Fan Rant and a question

I’m so glad to see you picked up by Steinberg. I was an early user from back in the days of Divide Frame. I’ve purchased every version since Spectral Layers was first released. Nothing else does what this program does.

My primary use for the program is in audio enhancement and clarification. Which brings me to the question, and I’ll ask it the long way around.

I still use SLP v2 for my enhancement work. I can create layers for noise removal, attenuation, and gain using polarity inversion only. It is so fast.

Choose a layer, select something, preview it, add to the selection or subtract it with Undo, then commit and it is copied to the layer. The selection is based on the aggregate audio on the screen. You can always see the current stage of your work.

Best of all (especially for legal work), nothing is truly deleted. Only the polarity is reversed so any layer can be soloed to verify that only unwanted noise was reduced or removed. The source layer is never touched, so it can be soloed as a reference at any time.

The selection tool does double duty. It limits the area that is being worked on by the brush or frequency selection tools. It can also be used to copy and paste blocks of audio to a layer.

Every version since then has been a step toward a Photoshop-like approach where audio is selected from the source layer then copied or cut and pasted to another layer. The selection tool does not work as a boundary any more. It’s just another tool.

Even when the audio is shown as a composite, it doesn’t mean that a selection can be made from an empty layer. The user has to always go back to the source layer, which still contains that loud noise that was inverted in another layer, or still contains that road noise that was attenuated in another layer. This leads to the temptation (especially for attenuating noises) to perform destructive editing on the source layer, which necessitates making a copy of the source layer in advance as a reference.

I know that all of the changes and versions you have made are as a result of user feedback and probably the first couple of versions were a little geeky for the average user. But if you ever decide that you might want to make a separate version of the program for the kind of non-destructive use that v2 uses, you can count me all the way in.

Thanks for your support :slight_smile:

Yes, moving from polarity inversion paradigm to selection based cut/paste paradigm was a choice starting with SLP3 to make it more accessible to new users. However, with SLP5/SLP6 you can actually somehow get back the polarity inversion workflow from SLP1/2 as well, thanks to the Composite view.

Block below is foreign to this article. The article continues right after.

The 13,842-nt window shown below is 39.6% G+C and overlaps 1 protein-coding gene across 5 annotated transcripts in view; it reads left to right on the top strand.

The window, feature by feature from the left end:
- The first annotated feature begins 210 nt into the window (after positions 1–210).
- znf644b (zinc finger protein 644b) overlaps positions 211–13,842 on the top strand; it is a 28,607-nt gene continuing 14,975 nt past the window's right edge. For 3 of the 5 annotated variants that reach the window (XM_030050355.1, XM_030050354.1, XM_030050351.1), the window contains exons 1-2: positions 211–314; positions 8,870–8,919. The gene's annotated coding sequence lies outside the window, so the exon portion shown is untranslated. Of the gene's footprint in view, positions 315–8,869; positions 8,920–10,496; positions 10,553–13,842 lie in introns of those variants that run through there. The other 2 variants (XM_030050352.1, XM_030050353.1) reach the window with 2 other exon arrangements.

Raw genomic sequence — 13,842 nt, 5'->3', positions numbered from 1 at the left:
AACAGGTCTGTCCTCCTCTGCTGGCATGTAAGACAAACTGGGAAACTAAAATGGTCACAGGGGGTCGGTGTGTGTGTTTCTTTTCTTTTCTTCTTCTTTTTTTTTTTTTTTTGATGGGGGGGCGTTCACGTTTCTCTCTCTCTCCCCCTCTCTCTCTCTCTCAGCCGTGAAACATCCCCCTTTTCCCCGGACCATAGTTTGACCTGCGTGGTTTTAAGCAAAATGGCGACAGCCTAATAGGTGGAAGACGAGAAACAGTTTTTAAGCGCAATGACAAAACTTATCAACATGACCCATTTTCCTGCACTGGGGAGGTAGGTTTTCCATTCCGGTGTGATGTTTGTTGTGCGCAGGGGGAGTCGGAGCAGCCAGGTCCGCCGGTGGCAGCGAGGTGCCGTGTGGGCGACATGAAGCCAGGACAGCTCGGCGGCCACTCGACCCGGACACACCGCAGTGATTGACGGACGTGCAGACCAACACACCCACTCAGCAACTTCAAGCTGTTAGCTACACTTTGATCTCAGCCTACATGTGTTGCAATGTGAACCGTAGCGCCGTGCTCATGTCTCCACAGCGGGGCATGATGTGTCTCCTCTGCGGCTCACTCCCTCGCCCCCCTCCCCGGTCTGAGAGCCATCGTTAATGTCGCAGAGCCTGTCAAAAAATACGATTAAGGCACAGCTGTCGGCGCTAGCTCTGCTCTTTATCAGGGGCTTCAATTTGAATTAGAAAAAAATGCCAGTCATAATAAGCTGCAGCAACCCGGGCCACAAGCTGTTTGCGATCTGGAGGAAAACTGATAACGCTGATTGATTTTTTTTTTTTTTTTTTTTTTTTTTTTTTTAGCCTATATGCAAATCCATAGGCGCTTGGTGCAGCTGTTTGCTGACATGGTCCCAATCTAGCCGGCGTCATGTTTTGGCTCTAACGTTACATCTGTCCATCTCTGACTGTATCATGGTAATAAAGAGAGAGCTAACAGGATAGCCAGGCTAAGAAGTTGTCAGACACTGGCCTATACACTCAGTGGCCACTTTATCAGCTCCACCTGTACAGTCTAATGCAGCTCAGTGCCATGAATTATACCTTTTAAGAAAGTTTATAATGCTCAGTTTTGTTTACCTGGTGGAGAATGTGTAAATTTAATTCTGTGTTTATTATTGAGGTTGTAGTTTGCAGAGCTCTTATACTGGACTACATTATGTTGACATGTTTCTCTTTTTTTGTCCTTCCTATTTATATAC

The process would then be to activate the Composite view in the Display panel, then select something in the source layer, copy, paste into a new layer and invert its phase (it’s now a phase icon in SLP6, still next to the volume control of each layer). Because the Composite view sum all layers, you’ll then see what you removed by phase inversion, non-destructively.

SLP6 also introduces “Copy to New Layer” (Ctrl+Shift+C) if you want to directly copy your selection to a new layer without having to copy it to the clipboard first+paste.

Thanks for the reply. I can see how the composite view allows me to see the effects of polarity reversal, but I still have to select based on the source layer.

As an example, the harmonic tool is affected by the presence of high frequency noise. If I select a partial of speech in an area with a lot of high frequency noise, it will sound very unnatural due to the relatively loud upper partials detected by the harmonic tool.

With SLP2 I could select this area of noise and place it on an attenuation layer. Then I could highlight a partial of speech with the harmonic tool and get a closer idea of the speech without the unnatural sounding upper harmonics since it was working from the combined sum of the audio from all of the layers. This is not possible from SLP3 going forward. The only solution is destructive editing of the source layer, which I wish to avoid.

Another example is of a short impulse noise that occurs over speech. With SLP2 I could select the noise and send it to a 100 percent reversed layer. Any speech that occurred just before or just after could be detected and salvaged.

Now with composite view, I can see the result of the phase reversal, but I can’t salvage the speech as easily since the noise still exists on the source layer. Again, the only solution is destructive editing of the source layer.